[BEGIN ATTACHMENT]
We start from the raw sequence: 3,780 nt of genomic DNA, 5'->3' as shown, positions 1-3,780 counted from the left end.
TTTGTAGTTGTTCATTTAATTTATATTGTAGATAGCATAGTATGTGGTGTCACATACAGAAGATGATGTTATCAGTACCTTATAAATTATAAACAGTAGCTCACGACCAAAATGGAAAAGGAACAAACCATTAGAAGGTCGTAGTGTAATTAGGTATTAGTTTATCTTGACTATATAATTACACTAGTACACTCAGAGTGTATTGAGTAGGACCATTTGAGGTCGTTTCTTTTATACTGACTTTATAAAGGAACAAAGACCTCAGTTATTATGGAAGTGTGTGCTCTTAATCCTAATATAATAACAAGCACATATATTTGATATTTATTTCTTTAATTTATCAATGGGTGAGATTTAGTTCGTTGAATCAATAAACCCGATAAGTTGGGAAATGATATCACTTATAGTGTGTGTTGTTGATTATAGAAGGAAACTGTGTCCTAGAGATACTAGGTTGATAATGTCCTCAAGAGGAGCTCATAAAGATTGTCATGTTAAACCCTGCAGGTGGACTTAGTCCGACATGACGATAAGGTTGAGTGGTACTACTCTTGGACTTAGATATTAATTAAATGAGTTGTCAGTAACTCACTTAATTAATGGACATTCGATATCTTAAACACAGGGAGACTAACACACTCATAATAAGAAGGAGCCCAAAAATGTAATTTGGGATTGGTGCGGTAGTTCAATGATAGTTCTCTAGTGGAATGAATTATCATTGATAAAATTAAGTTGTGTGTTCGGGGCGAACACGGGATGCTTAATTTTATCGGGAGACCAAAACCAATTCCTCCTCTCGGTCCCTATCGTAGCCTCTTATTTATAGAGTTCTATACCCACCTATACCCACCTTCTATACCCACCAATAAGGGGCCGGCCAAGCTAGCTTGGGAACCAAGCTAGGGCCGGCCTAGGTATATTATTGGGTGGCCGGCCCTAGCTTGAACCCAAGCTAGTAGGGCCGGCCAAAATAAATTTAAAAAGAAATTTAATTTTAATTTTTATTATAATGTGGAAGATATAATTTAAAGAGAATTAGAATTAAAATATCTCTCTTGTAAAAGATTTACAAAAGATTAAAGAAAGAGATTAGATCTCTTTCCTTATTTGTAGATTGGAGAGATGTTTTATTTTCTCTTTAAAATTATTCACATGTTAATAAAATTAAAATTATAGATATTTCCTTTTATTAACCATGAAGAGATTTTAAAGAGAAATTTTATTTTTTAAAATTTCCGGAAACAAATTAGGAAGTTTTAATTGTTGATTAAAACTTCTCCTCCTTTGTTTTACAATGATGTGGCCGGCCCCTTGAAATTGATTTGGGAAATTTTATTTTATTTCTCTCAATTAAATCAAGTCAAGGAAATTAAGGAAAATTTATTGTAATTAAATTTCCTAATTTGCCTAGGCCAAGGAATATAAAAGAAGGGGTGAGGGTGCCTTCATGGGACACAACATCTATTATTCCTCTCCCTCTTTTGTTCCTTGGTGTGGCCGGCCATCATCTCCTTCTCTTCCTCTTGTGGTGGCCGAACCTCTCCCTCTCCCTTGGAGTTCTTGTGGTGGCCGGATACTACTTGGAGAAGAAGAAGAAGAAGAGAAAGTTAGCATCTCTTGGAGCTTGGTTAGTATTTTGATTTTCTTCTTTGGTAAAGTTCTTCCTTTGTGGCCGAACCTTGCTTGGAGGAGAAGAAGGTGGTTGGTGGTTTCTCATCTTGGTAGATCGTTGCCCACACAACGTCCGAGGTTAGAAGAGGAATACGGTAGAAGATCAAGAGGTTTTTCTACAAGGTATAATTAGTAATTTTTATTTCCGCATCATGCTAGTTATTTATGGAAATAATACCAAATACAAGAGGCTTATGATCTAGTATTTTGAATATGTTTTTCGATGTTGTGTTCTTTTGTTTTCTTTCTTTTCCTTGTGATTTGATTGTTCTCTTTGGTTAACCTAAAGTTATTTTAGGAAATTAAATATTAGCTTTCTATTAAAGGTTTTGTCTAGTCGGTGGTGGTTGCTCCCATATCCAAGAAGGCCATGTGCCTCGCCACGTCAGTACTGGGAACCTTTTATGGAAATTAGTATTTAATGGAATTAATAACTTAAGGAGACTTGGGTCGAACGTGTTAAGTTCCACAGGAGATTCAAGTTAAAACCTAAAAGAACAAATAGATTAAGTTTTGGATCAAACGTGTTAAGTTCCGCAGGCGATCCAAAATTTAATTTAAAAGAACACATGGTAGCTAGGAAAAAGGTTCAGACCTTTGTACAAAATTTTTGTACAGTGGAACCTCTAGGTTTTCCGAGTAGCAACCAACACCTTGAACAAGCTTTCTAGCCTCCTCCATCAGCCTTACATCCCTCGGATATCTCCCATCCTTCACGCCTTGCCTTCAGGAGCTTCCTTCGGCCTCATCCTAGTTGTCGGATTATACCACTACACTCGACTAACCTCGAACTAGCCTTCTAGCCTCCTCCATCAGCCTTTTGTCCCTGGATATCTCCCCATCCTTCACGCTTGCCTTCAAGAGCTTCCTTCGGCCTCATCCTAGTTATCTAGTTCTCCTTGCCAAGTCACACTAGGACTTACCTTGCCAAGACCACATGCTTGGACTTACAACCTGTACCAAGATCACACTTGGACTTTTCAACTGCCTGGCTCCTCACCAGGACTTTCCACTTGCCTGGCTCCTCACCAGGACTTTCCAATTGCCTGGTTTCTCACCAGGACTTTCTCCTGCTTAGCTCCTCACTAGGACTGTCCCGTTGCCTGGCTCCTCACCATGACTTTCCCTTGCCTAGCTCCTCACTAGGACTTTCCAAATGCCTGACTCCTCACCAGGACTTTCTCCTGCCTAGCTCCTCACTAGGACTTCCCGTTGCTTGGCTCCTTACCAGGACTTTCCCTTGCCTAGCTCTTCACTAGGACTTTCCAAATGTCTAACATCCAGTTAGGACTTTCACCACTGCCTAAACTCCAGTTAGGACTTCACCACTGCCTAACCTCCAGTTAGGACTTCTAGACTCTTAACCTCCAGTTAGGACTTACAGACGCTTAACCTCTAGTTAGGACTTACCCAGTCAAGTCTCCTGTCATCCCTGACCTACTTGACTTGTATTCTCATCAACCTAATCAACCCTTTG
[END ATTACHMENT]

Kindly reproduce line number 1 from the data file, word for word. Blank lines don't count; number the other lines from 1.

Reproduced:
We start from the raw sequence: 3,780 nt of genomic DNA, 5'->3' as shown, positions 1-3,780 counted from the left end.